During his time as the sheriff of Bannack City in Montana, Henry Plumber is said to have been the leader of an outlaw road agent aging known as the Innocents. Today, they are more commonly referred to as the Plummer Gang.
The Plummer Gang targeted travelers and gold shipment between Bannack City and Virginia City, Montana. A gold rush had started in Western Montana, and miners were digging up thousands of ounces of gold.
The Plummer’s gang engaged in numerous criminal activities all through Bannack, Virginia City, and all the surrounding areas. At its peak, it is reported that the gang had over 100 members. It had its headquarters at Rattlesnake Ranch, about twelve miles from Virginia City.
The gang was well organized and used secret code words to identify members.
The Plummer’s gang is blamed for the death of over a hundred people and the theft of a huge amount of gold from transporters between Bannack and Virginia City. To be efficient in its operation the gang had its watchmen working in gambling and mining offices so that they could provide accurate information on the date and time gold was to be transported. In addition, it operated in small units to cover several routes so as to maximize on the cache they took.
In 1863 the rate of crime and violent robbery had more than double within the region. Many of the residents got frustrated with the situation. They decided to form vigilantes committee to help combat the robberies.
The Vigilantes began by arresting three men in December 1863 in Nevada City (a boom town downstream from Virginia City) who was suspected to be members of the Plummer gang. One man was hanged while the other two were banished from the area.
The following months the vigilantes arrested over a hundred men on suspicion of being members of the Plummer Gang. Most of the arrested men were executed while a number were run out of towns on the threat of death if they returned.
At this time a number of victims of the robbery also reported to have identified Henry Plummer during the robberies. This made a lot of people begin to suspect the sheriff to be part of the outlaw gang terrorizing the residents. In hindsight, it all made sense because as sheriff he had an intimate knowledge of all the comings and goings of the area.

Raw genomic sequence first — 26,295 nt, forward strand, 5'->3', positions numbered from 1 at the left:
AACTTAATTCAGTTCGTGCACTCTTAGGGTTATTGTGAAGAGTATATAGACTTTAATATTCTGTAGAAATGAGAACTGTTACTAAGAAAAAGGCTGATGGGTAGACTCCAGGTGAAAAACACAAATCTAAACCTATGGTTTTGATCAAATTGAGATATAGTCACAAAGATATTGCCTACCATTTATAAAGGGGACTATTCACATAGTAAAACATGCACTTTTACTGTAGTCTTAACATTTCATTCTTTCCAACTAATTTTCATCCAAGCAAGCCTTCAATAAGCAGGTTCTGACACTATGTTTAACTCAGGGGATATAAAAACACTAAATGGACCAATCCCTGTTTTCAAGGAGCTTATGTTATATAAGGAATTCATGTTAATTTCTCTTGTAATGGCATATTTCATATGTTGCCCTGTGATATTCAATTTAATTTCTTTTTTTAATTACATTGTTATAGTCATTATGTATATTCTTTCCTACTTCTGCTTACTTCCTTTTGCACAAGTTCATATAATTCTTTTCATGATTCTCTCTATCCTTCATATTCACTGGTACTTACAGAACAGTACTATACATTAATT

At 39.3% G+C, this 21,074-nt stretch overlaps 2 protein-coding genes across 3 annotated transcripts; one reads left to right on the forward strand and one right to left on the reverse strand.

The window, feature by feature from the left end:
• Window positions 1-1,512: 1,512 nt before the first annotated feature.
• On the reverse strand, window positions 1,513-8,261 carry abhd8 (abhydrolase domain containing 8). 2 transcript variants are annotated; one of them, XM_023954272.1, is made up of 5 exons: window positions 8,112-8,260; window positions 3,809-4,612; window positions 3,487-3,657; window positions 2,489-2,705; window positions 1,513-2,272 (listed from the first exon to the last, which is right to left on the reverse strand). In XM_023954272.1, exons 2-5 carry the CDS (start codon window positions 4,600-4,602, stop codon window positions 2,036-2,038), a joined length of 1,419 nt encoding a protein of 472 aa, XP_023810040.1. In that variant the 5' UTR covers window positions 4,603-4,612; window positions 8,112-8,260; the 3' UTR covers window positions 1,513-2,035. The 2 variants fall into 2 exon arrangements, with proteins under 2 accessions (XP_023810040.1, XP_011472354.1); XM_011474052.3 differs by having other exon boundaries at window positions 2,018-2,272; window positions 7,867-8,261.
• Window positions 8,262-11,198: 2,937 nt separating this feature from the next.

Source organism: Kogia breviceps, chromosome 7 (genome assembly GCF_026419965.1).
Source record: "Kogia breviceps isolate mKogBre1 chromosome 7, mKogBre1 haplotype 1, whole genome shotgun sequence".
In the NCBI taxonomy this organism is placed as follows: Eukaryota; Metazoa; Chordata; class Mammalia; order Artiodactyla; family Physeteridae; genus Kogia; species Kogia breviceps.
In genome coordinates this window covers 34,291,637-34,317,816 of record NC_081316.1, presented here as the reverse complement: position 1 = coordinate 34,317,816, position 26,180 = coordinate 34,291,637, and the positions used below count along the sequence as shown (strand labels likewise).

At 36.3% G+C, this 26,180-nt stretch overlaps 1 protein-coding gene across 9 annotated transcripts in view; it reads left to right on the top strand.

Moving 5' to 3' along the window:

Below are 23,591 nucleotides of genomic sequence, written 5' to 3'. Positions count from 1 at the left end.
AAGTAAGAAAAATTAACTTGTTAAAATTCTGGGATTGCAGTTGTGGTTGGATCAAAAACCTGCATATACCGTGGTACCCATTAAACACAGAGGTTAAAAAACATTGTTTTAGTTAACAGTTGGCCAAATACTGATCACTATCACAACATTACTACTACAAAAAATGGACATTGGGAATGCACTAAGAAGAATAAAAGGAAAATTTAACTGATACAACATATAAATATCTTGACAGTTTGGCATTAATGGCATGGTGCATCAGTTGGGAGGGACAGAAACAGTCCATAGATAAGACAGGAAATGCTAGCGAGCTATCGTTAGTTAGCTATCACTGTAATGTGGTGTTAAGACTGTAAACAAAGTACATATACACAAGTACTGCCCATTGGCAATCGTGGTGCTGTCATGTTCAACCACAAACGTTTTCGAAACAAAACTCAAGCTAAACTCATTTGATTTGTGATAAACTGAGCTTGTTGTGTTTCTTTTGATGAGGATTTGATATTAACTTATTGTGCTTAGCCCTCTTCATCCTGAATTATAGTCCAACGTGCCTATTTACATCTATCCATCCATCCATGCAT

Eventually in one of the suspected member of the gang pointed to Henry Plummer as the head of the gang during one of the executions held by the vigilantes. This confirmed the suspicion that indeed sheriff Henry Plummer was an outlaw.
Hanged at the Gallows
In January 1864 Sheriff Plummer together with two of his deputies were arrested by the vigilantes on suspicion of being members of the gang and executed. Plummer was hanged on the gallows he had built as a sheriff of the town.
The Vigilantes then killed several other suspected members of the Plummer’s gang until the governor voiced his concern over the killings in the area.
All in all, this was a rowdy time to live in the Wild West. Life was cheap and death was easy.
Also Read: The Lost Cabin Mine in the Bighorn Mountains
Henry Plummer was a very enterprising man. In the few years he was in Bannack he managed to amass a fortune for himself. He had a gold claim and was by no means a man of small means. But what has been of great interest to many people over the centuries has not been his personal wealth but his hidden treasure from the hundreds of raids that he was involved in.
When Plummer was accosted by members of the vigilante committee on suspicion of being the leader of the innocents, he is said to have bargained for his life claiming that if given two hours on a horse he will bring back gold equivalent to his weight.
The vigilante didn’t listen to his pleas but instead hanged him without ever revealing where he had hidden the gold.
On the Hunt for Plummer’s Treasure
Upon his death, people begun search all around Bannack and the Alder Gulch area in search of the hidden Plummer’s treasure. Over the years a number of people have come forward claiming to have found the gold, but no evidence has been produced to support these claims. Up to this day, people are still out there trying to find this hidden Plummer treasure.
It has been featured in several publications but it is still one of Montana’s most popular unsolved mysteries of the early days.
Also Read: The Wild History of Virginia City, Montana
Historians believe there are more hidden treasures in the region between Bannack and Virginia City that people pay attention to. Did Henry Plummer bury his stolen gold in one place, or did he bury several caches in different locations?
Of course it wasn’t just Plummer that was getting rich by stealing gold from the miners. His gang members were getting their cut too!
Given that most of these gang members were hanged without revealing where they buried their loot it is still possible that some of these treasures are still hidden in the region. In fact, some of the reported discoveries of the Plummer’s treasure could be a treasure hidden by any other of the members of the gang that were killed by the Vigilantes.
Treasures Hidden for Safety from the Gangs
When you consider how dangerous overland travel was at the time, it’s not too hard to imagine that other miners would also cache their gold to avoid theft.
The road between Bannack and Virginia City was so difficult to travel, with so many robberies occurring night and day that it seems reasonable that miners would cache their gold for safety. I would bet that at least a few hidden caches can be found in the caves surrounding the area.
With such a wild history, it seems reasonable that there are still many, many buried caches of gold out there.
Between Alder Gulch and Rattlesnake Creek, the value of gold that came out of the region has been estimated at over 100 million dollars. I would bet that there are at least a few million dollars-worth of placer gold that lies buried in the surrounding area waiting to be unearthed once more.